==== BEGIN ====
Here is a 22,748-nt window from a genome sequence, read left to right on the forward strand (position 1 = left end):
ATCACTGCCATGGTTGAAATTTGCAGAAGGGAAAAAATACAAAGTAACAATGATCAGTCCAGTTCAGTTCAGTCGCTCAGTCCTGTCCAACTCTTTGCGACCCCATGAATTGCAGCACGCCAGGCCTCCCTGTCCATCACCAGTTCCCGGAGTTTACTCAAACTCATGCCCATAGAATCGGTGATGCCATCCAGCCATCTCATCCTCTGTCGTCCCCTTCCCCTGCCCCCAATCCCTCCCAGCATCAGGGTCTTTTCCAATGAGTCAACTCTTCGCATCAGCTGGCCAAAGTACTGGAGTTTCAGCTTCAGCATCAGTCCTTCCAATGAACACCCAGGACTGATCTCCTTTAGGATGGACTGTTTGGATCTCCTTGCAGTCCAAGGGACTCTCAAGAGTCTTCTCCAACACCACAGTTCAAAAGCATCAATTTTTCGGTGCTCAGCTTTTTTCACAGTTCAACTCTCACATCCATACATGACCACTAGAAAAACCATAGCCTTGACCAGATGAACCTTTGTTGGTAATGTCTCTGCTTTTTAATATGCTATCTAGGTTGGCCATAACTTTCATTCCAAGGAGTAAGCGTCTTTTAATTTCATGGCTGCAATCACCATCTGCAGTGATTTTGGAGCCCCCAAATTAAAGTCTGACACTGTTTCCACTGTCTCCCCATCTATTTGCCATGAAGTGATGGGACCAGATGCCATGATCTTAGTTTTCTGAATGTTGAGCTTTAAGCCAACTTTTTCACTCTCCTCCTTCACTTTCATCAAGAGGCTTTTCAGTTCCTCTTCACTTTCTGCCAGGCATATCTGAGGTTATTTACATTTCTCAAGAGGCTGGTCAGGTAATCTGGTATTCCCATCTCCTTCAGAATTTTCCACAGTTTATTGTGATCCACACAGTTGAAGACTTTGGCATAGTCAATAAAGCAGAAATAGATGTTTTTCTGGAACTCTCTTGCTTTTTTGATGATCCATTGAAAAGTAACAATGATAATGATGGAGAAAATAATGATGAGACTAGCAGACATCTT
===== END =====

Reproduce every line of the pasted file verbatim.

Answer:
Here is a 22,748-nt window from a genome sequence, read left to right on the forward strand (position 1 = left end):
ATCACTGCCATGGTTGAAATTTGCAGAAGGGAAAAAATACAAAGTAACAATGATCAGTCCAGTTCAGTTCAGTCGCTCAGTCCTGTCCAACTCTTTGCGACCCCATGAATTGCAGCACGCCAGGCCTCCCTGTCCATCACCAGTTCCCGGAGTTTACTCAAACTCATGCCCATAGAATCGGTGATGCCATCCAGCCATCTCATCCTCTGTCGTCCCCTTCCCCTGCCCCCAATCCCTCCCAGCATCAGGGTCTTTTCCAATGAGTCAACTCTTCGCATCAGCTGGCCAAAGTACTGGAGTTTCAGCTTCAGCATCAGTCCTTCCAATGAACACCCAGGACTGATCTCCTTTAGGATGGACTGTTTGGATCTCCTTGCAGTCCAAGGGACTCTCAAGAGTCTTCTCCAACACCACAGTTCAAAAGCATCAATTTTTCGGTGCTCAGCTTTTTTCACAGTTCAACTCTCACATCCATACATGACCACTAGAAAAACCATAGCCTTGACCAGATGAACCTTTGTTGGTAATGTCTCTGCTTTTTAATATGCTATCTAGGTTGGCCATAACTTTCATTCCAAGGAGTAAGCGTCTTTTAATTTCATGGCTGCAATCACCATCTGCAGTGATTTTGGAGCCCCCAAATTAAAGTCTGACACTGTTTCCACTGTCTCCCCATCTATTTGCCATGAAGTGATGGGACCAGATGCCATGATCTTAGTTTTCTGAATGTTGAGCTTTAAGCCAACTTTTTCACTCTCCTCCTTCACTTTCATCAAGAGGCTTTTCAGTTCCTCTTCACTTTCTGCCAGGCATATCTGAGGTTATTTACATTTCTCAAGAGGCTGGTCAGGTAATCTGGTATTCCCATCTCCTTCAGAATTTTCCACAGTTTATTGTGATCCACACAGTTGAAGACTTTGGCATAGTCAATAAAGCAGAAATAGATGTTTTTCTGGAACTCTCTTGCTTTTTTGATGATCCATTGAAAAGTAACAATGATAATGATGGAGAAAATAATGATGAGACTAGCAGACATCTT